* Sees losses in 2014 and 2015 under Austrian accounting
* Posts prelim 66.8 mln eur group loss in first nine months
* Tier 1 capital ratio rises to 13.0 pct (Adds details from statement, background)
VIENNA, Nov 28 (Reuters) - Partially state-owned Austrian lender Volksbanken AG (VBAG) forecast it would make losses again in 2014 and 2015 under local accounting rules as it carries out a drastic European Union-mandated restructuring process.
The bank, one of six Austrian lenders to come under direct supervision of the European Central Bank next year, reported on Thursday a preliminary 66.8 million euro ($90.7 million) group loss after tax and minority interests in the first nine months.
But its tier 1 capital ratio rose to 13.0 percent at the end of September from 10.9 at the end of 2012 as it focuses on preserving capital while trying to shrink back to health.
Risk-weighted assets fell by 2.7 billion to 13.0 billion as it cut non-core property and corporates business assets and wound down positions on its investments book, said the bank, which reports group results under IFRS accounting standards.
Volksbanken's total assets have fallen 4.3 billion so far this year to 23.3 billion at end-September.
Austria took a 43 percent stake in the bank last year as part of a rescue that cost taxpayers more than 1 billion euros in writedowns on previous aid, fresh capital and guarantees.
A spokesman reiterated on Thursday the bank had no immediate need of more state aid.
"VBAG's current medium-term planning shows that negative single entity results (based on local GAAP) are to be expected until 2015 at least. Therefore interest payments on supplementary capital (upper tier II capital) are unlikely from today's viewpoint until 2016," it said in a statement.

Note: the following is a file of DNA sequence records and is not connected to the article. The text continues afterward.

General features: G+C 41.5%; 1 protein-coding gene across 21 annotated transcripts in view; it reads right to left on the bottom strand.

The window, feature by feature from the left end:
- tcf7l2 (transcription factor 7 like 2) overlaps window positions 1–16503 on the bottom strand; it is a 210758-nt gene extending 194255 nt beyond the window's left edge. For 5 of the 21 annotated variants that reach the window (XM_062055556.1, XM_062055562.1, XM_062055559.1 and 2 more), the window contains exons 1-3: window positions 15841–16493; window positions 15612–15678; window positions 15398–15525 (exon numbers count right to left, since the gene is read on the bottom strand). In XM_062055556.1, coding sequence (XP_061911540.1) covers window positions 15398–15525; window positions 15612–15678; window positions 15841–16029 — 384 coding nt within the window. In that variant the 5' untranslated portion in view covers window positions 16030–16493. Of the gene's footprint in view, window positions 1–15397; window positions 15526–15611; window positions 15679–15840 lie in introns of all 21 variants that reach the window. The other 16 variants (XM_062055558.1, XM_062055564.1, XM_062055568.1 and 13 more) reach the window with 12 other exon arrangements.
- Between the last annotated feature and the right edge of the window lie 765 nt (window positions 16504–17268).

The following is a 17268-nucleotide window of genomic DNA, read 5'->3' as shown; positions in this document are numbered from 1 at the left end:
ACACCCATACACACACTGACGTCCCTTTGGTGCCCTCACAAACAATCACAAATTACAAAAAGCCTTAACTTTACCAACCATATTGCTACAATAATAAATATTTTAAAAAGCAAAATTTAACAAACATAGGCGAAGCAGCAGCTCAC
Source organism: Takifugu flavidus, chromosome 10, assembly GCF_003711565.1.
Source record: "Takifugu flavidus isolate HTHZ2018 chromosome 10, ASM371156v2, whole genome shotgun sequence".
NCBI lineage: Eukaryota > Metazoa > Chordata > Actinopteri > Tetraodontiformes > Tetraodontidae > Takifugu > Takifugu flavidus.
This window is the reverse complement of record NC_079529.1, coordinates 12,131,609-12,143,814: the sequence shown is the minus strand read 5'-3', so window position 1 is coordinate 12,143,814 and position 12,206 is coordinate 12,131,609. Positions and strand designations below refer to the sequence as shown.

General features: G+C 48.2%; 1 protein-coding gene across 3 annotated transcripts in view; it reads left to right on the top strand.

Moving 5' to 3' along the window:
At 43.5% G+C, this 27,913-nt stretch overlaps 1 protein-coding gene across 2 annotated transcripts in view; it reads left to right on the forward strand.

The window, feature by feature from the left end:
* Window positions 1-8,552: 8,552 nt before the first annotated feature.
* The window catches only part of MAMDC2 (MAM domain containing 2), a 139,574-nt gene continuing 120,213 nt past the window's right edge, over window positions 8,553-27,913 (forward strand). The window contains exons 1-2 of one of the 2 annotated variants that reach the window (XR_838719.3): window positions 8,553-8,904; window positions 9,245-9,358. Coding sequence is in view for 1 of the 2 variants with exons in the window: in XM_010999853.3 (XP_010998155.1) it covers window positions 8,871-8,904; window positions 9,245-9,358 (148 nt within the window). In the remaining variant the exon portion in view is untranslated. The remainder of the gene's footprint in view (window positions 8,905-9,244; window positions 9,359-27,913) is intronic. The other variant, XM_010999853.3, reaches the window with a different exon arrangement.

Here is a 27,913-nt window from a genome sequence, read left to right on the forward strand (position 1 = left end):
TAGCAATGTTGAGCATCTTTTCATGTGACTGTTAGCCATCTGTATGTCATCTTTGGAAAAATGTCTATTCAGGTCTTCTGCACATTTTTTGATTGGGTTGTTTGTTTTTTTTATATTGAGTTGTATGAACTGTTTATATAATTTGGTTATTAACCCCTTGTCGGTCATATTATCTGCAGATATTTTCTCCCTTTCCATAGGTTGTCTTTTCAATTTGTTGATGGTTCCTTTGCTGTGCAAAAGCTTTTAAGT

Aid to stricken banks is a key element of budget negotiations between Austria's two main political parties as they try to form a fresh coalition after September's elections.
They have earmarked 5.8 billion euros in additional aid over five years, most of which will go to nationalised lender Hypo Alpe Adria.
Volksbanken shrank its balance sheet by nearly a third in 2012 by selling assets including its eastern Europe arm VBI, which Russia's Sberbank bought for 505 million euros.
Volksbanken said with half-year results that Sberbank had sent a letter in August seeking compensation for assets it got in the VBI sale, but added this "most probably will not cause any financial impact on the company".
Volksbanken still needs to sell its 51 percent stake in its deconsolidated Romanian banking business - which it has entirely written down - by the end of 2015, as well as its 50 percent stake in VB Leasing International by the end of 2014.
It is also in the process of selling its Malta business.
($1 = 0.7367 euros) (Reporting by Michael Shields; Editing by Georgina Prodhan)